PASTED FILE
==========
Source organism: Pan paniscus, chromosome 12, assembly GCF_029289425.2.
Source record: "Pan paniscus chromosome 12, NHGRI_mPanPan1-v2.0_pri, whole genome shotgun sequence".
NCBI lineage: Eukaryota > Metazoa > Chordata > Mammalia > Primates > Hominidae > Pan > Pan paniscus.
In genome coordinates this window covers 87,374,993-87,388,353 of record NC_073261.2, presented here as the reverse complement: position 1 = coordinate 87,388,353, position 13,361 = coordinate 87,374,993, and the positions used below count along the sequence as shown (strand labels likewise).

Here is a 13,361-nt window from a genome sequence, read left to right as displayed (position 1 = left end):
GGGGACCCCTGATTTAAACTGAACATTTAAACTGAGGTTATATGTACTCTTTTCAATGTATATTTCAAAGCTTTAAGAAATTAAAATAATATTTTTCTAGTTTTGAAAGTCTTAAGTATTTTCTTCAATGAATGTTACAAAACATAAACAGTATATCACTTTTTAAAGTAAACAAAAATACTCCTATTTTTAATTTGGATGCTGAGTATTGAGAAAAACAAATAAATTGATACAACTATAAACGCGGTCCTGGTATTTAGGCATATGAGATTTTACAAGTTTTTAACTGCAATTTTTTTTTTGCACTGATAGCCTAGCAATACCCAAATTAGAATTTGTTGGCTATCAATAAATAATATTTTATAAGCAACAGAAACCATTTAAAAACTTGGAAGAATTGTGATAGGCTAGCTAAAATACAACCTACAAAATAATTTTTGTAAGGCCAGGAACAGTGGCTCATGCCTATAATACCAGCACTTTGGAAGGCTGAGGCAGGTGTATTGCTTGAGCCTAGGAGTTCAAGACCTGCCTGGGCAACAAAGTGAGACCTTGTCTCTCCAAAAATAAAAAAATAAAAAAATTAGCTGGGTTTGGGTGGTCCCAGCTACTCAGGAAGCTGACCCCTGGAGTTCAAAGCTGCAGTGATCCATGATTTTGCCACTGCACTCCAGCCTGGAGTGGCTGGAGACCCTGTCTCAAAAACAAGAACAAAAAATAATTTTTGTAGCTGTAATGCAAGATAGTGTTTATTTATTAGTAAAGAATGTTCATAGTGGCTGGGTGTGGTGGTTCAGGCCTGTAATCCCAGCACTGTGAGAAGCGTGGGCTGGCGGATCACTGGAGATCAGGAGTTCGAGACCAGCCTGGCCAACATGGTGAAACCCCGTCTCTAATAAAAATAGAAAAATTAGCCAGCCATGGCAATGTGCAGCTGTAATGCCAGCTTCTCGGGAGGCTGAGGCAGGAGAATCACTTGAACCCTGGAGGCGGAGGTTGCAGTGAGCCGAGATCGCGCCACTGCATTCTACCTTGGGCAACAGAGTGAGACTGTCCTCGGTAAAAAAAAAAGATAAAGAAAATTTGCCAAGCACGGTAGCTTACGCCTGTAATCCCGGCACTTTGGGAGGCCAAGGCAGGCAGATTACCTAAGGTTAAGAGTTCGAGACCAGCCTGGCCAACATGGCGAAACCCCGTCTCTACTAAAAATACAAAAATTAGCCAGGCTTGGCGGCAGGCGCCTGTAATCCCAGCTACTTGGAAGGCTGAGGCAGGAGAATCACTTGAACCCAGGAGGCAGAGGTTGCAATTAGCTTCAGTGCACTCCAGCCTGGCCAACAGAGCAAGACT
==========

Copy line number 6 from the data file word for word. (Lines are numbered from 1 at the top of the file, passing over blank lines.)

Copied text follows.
GGGGACCCCTGATTTAAACTGAACATTTAAACTGAGGTTATATGTACTCTTTTCAATGTATATTTCAAAGCTTTAAGAAATTAAAATAATATTTTTCTAGTTTTGAAAGTCTTAAGTATTTTCTTCAATGAATGTTACAAAACATAAACAGTATATCACTTTTTAAAGTAAACAAAAATACTCCTATTTTTAATTTGGATGCTGAGTATTGAGAAAAACAAATAAATTGATACAACTATAAACGCGGTCCTGGTATTTAGGCATATGAGATTTTACAAGTTTTTAACTGCAATTTTTTTTTTGCACTGATAGCCTAGCAATACCCAAATTAGAATTTGTTGGCTATCAATAAATAATATTTTATAAGCAACAGAAACCATTTAAAAACTTGGAAGAATTGTGATAGGCTAGCTAAAATACAACCTACAAAATAATTTTTGTAAGGCCAGGAACAGTGGCTCATGCCTATAATACCAGCACTTTGGAAGGCTGAGGCAGGTGTATTGCTTGAGCCTAGGAGTTCAAGACCTGCCTGGGCAACAAAGTGAGACCTTGTCTCTCCAAAAATAAAAAAATAAAAAAATTAGCTGGGTTTGGGTGGTCCCAGCTACTCAGGAAGCTGACCCCTGGAGTTCAAAGCTGCAGTGATCCATGATTTTGCCACTGCACTCCAGCCTGGAGTGGCTGGAGACCCTGTCTCAAAAACAAGAACAAAAAATAATTTTTGTAGCTGTAATGCAAGATAGTGTTTATTTATTAGTAAAGAATGTTCATAGTGGCTGGGTGTGGTGGTTCAGGCCTGTAATCCCAGCACTGTGAGAAGCGTGGGCTGGCGGATCACTGGAGATCAGGAGTTCGAGACCAGCCTGGCCAACATGGTGAAACCCCGTCTCTAATAAAAATAGAAAAATTAGCCAGCCATGGCAATGTGCAGCTGTAATGCCAGCTTCTCGGGAGGCTGAGGCAGGAGAATCACTTGAACCCTGGAGGCGGAGGTTGCAGTGAGCCGAGATCGCGCCACTGCATTCTACCTTGGGCAACAGAGTGAGACTGTCCTCGGTAAAAAAAAAAGATAAAGAAAATTTGCCAAGCACGGTAGCTTACGCCTGTAATCCCGGCACTTTGGGAGGCCAAGGCAGGCAGATTACCTAAGGTTAAGAGTTCGAGACCAGCCTGGCCAACATGGCGAAACCCCGTCTCTACTAAAAATACAAAAATTAGCCAGGCTTGGCGGCAGGCGCCTGTAATCCCAGCTACTTGGAAGGCTGAGGCAGGAGAATCACTTGAACCCAGGAGGCAGAGGTTGCAATTAGCTTCAGTGCACTCCAGCCTGGCCAACAGAGCAAGACT